These measures most probably came too late. Crimea is unlikely to achieve water self-sufficiency by the peak tourist season of 2021. Last year, Russia’s Crimean authorities have already introduced the rationing schedule of the drinking water supplies, even in tourist-dependent coastal settlements. The same rules applied to agricultural producers, what resulted in some 50% reduction of harvest output across the peninsula. Now, authorities are tightening this measure further. In April, a month before Crimea becomes a mecca for Russian tourist deprived from their more typical vacations in Turkey, the peninsula further tights the water rationing schedule. Currently, Sevastopol residents receive drinking water for only 10 hours per day; in Alushta, the city hall further rationed the water supplies to five hours per day.

Russia put the blame on Ukraine for the hardships of Crimean residents. It frames Ukraine’s unwillingness to supply water to the annexed territories as “water genocide”. This political rhetoric is likely to be used to pave the way for Russia to lodge lawsuits against Ukraine. By launching international litigation, Russia also threatens to demand some 20bn euro in compensation for damages allegedly caused to the peninsula by the water blockade. However, such legal steps would take Russia years to pursue, and have no guarantees of success: Ukraine claims that Russia, as an occupying state, has to accept responsibility for supplying civilians with necessities in the occupied territories. Hence, a military offensive operation, potentially, could be perceived by Russia as a viable and faster option.


A likelihood of a Russian military offensive operation

Russia had a number of reasons to pursue such a military option. Apart from the most pressing issue of water shortages in Crimea, there are also several domestic gains the Kremlin can achieve by forcing Ukraine to restore its drinking water supply to the peninsula. In September, Russia will hold  parliamentary elections. Their results might deprive Russian President Putin from a parliamentary supermajority his party United Russia has been enjoying since 2016. Recent opinion polls confirm a probability of such a scenario: only 27% of Russians would vote for United Russia this autumn. Putin himself has a support level of some 38% of respondents, but the number is likely to drop if any new anti-COVID-19 restrictions are introduced. The country’s authorities have already started working on averting a possible devastating defeat in the upcoming election. Hence, President Putin’s pledge to invest some €5.5bn into economic and social measures announced at his annual address to the Parliament on April 21st.

Within the 20 years of Putin’s rule in Russia, his public approval rating, as well as those of the party, soared only two times: after the Russo-Georgian war of 2008 and after the annexation of Crimea of 2014. If Russia decides to resort to such a measure, a seizure of Ukraine’s Northern Crimean Canal and immediate corridor around it would not require a large-scale military offensive operation. The territory Russia needs to take under control to restore drinking water supply to Crimea is moderately small. The distance between Russia-controlled Crimea and the source of the Northern Crimean Canal in Ukraine-run Nova Kakhovka is 65 km. This area is sparsely populated rural flat grassland. That might give Russian advancing ground troops enough space for manoeuvre, at least during the initial phase of a military offensive operation, and would spare army units street fighting.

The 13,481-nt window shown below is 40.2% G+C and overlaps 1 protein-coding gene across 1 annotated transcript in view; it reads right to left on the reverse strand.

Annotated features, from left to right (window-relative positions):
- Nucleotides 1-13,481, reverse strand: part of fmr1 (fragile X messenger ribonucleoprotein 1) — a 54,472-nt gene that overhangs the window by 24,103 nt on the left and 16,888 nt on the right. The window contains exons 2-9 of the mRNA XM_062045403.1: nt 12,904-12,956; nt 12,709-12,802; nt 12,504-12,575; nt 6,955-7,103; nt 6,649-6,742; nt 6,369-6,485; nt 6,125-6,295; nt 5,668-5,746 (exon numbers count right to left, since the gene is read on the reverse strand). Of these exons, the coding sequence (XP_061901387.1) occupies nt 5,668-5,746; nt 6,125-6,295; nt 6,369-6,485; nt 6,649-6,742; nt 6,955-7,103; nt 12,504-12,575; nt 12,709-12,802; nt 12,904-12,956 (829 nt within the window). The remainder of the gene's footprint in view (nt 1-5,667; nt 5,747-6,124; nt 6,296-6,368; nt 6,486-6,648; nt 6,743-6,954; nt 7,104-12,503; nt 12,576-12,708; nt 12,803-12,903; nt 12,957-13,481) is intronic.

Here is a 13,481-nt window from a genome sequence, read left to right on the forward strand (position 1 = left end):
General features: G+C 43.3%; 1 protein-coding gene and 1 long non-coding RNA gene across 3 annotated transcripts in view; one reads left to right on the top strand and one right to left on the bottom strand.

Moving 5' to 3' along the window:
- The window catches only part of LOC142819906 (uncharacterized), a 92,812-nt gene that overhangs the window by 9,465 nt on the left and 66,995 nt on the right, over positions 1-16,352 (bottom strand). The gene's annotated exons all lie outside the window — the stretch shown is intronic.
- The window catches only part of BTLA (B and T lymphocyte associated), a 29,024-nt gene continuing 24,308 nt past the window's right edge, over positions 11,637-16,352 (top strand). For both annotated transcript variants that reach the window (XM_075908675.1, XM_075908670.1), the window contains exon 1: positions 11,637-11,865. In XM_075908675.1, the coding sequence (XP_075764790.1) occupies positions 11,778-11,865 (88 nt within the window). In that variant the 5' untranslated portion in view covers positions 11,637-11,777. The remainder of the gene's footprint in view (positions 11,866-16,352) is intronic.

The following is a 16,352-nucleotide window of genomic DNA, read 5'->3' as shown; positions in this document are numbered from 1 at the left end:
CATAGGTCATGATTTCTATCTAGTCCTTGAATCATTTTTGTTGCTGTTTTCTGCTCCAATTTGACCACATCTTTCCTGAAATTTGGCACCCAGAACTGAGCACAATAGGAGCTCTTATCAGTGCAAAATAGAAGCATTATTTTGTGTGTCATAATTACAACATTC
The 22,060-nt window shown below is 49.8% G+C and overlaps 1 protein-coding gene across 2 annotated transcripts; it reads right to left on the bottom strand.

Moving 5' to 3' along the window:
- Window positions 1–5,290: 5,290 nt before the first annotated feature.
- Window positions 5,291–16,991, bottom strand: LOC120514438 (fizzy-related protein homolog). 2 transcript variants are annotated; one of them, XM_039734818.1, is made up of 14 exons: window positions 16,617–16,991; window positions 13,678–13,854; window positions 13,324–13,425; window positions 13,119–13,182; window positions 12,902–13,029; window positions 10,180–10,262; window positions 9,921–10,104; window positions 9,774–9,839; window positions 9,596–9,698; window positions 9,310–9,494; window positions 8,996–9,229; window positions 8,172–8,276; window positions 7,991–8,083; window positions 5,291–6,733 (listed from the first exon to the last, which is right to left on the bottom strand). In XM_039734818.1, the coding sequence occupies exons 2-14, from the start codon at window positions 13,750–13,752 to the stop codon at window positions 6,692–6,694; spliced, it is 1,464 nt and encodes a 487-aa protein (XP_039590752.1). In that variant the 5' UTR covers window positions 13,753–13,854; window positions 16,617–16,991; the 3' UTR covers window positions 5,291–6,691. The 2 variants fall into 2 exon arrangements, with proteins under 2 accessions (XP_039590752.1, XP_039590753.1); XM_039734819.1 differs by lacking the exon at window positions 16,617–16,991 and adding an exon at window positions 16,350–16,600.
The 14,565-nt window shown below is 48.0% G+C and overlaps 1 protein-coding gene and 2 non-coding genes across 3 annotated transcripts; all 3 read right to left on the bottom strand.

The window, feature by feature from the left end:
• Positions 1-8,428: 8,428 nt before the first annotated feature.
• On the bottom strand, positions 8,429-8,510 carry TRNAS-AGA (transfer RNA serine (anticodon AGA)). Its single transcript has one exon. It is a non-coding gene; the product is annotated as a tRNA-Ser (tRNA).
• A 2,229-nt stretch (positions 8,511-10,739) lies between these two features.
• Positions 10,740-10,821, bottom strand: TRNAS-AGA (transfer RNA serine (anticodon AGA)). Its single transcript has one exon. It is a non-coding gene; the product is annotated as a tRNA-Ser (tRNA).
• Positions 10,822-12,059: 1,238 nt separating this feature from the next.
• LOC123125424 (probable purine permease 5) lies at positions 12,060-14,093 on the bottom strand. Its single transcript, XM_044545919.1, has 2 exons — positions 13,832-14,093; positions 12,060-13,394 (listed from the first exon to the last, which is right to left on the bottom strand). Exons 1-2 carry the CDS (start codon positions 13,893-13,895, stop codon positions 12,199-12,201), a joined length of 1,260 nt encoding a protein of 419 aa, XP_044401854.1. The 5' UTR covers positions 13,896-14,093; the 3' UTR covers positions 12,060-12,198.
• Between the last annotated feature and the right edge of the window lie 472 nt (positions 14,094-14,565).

A view from a bus driving along a grassland road in Kherson region. The road is narrow and streight, the landscape is flat
A road in Ukrainian Kherson region just a few kilometres from Russia-occupied Crimea


Nonetheless, success of a military offensive operation to seize control over Nova Kakhovka is not guaranteed. The Crimean Peninsula connects to the Ukrainian mainland with a 10km-wide Perekop isthmus. Knowing its weak spot, Ukraine has fortified its positions near the isthmus, constructing defenсe lines, pillboxes, laying landmines, to turn it into a deadly bottleneck. There, the Ukrainian army has an advantage of stopping advancing Russian forces before they reach Kherson region. Russia’s joker is amphibious military drills. Under the pretext of conducting exercises, Russia’s landing vessels, with motorised units aboard, could reach the coast of Skadovsk, located just 40km away from Crimea. This would allow Russian troops to leave the Perekop trap behind and also to constantly reinforce its military units. From Skadovsk, Russian troops could access both Kherson and Nova Kakhovka, or to support advancing troops at the Perekop isthmus. Thus, Russia’s decision to keeps parts of the Black Sea for foreign vessels closed until October should be met with intensified surveillance monitoring and data sharing.

Any Russian military operation against Ukraine would have two types of circumstantial evidence: increased diplomatic pressure and an intense media propaganda campaign. The country’s state-owned media outlets have already started the latter. In January, Margarita Simonyan, an editor-in-chief of the Russian major international holding Russia Today, visited DPR-occupied Donetsk to participate in the ‘Russian Donbas’ forum. DPR and LPR militias set the goal of the forum as to develop the doctrine of ‘Russian Donbas’ with a major objective to accede to Russia. At the forum, Simonyan played her role of a Donbas loudspeaker to Russia. In her speech, Simonyan urged Russia to annex eastern Ukraine’s Donbas region:


People of Donbas want to have a chance to be Russians. We are obliged to give them such a chance. People of Donbas want to stay at home and, simultaneously, to be a part of a large, great motherland. Mother Russia, take Donbas home.” -  Margarita Simonyan, an editor-in-chief of the Russian major international holding Russia Today, at the Russian Donbas forum, Donetsk, January 2021

Simonyan set a potent example in Donetsk, which was followed by a number of Russian government propagandist and senior public officials. The rhetoric was similar: Russia will not leave separatist DPR and LPR militias to face Ukraine one-on-one. In March and April, first Yevgeniy Primakov, Russia’s head of the state agency for international humanitarian cooperation, and then Dmitry Kozak, Russia’s Deputy Kremlin Chief of Staff, pledged that, if Ukraine initiated a military offensive operation on the “DPR/LPR” territories, Russia would respond militarily and even attack governmental and civilian targets in the Ukrainian capital of Kyiv to protect residents of the “DPR/LPR” territories.